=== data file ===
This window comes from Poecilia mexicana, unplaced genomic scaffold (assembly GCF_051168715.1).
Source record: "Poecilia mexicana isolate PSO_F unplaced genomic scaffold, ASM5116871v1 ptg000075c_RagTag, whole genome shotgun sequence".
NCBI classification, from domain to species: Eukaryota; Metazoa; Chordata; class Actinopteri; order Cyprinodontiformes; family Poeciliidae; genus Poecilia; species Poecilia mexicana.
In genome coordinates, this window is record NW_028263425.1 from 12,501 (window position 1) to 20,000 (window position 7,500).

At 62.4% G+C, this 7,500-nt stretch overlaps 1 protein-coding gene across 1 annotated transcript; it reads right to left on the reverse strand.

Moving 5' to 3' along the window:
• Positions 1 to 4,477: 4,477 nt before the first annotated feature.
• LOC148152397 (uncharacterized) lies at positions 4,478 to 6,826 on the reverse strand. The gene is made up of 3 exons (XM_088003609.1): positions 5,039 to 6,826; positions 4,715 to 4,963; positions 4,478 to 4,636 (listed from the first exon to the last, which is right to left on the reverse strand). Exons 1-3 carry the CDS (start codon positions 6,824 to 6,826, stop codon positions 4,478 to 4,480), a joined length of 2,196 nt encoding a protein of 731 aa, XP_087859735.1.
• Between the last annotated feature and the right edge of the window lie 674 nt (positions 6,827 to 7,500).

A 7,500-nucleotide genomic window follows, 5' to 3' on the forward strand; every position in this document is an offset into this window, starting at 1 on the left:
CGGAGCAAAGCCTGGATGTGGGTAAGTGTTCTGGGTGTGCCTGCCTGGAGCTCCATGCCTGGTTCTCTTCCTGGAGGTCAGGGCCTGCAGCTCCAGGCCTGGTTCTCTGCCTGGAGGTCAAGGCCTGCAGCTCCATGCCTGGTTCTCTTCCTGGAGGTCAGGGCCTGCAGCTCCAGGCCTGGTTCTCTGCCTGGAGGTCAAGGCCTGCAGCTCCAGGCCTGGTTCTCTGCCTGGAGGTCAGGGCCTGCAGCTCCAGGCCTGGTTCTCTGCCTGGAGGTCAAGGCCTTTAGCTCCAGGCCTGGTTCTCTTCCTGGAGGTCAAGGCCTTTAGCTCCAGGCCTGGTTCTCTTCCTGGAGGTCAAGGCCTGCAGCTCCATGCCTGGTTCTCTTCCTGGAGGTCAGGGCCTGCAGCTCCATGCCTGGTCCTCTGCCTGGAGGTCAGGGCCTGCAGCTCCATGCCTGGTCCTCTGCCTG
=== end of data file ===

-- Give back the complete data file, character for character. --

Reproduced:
This window comes from Poecilia mexicana, unplaced genomic scaffold (assembly GCF_051168715.1).
Source record: "Poecilia mexicana isolate PSO_F unplaced genomic scaffold, ASM5116871v1 ptg000075c_RagTag, whole genome shotgun sequence".
NCBI classification, from domain to species: Eukaryota; Metazoa; Chordata; class Actinopteri; order Cyprinodontiformes; family Poeciliidae; genus Poecilia; species Poecilia mexicana.
In genome coordinates, this window is record NW_028263425.1 from 12,501 (window position 1) to 20,000 (window position 7,500).

At 62.4% G+C, this 7,500-nt stretch overlaps 1 protein-coding gene across 1 annotated transcript; it reads right to left on the reverse strand.

Moving 5' to 3' along the window:
• Positions 1 to 4,477: 4,477 nt before the first annotated feature.
• LOC148152397 (uncharacterized) lies at positions 4,478 to 6,826 on the reverse strand. The gene is made up of 3 exons (XM_088003609.1): positions 5,039 to 6,826; positions 4,715 to 4,963; positions 4,478 to 4,636 (listed from the first exon to the last, which is right to left on the reverse strand). Exons 1-3 carry the CDS (start codon positions 6,824 to 6,826, stop codon positions 4,478 to 4,480), a joined length of 2,196 nt encoding a protein of 731 aa, XP_087859735.1.
• Between the last annotated feature and the right edge of the window lie 674 nt (positions 6,827 to 7,500).

A 7,500-nucleotide genomic window follows, 5' to 3' on the forward strand; every position in this document is an offset into this window, starting at 1 on the left:
CGGAGCAAAGCCTGGATGTGGGTAAGTGTTCTGGGTGTGCCTGCCTGGAGCTCCATGCCTGGTTCTCTTCCTGGAGGTCAGGGCCTGCAGCTCCAGGCCTGGTTCTCTGCCTGGAGGTCAAGGCCTGCAGCTCCATGCCTGGTTCTCTTCCTGGAGGTCAGGGCCTGCAGCTCCAGGCCTGGTTCTCTGCCTGGAGGTCAAGGCCTGCAGCTCCAGGCCTGGTTCTCTGCCTGGAGGTCAGGGCCTGCAGCTCCAGGCCTGGTTCTCTGCCTGGAGGTCAAGGCCTTTAGCTCCAGGCCTGGTTCTCTTCCTGGAGGTCAAGGCCTTTAGCTCCAGGCCTGGTTCTCTTCCTGGAGGTCAAGGCCTGCAGCTCCATGCCTGGTTCTCTTCCTGGAGGTCAGGGCCTGCAGCTCCATGCCTGGTCCTCTGCCTGGAGGTCAGGGCCTGCAGCTCCATGCCTGGTCCTCTGCCTG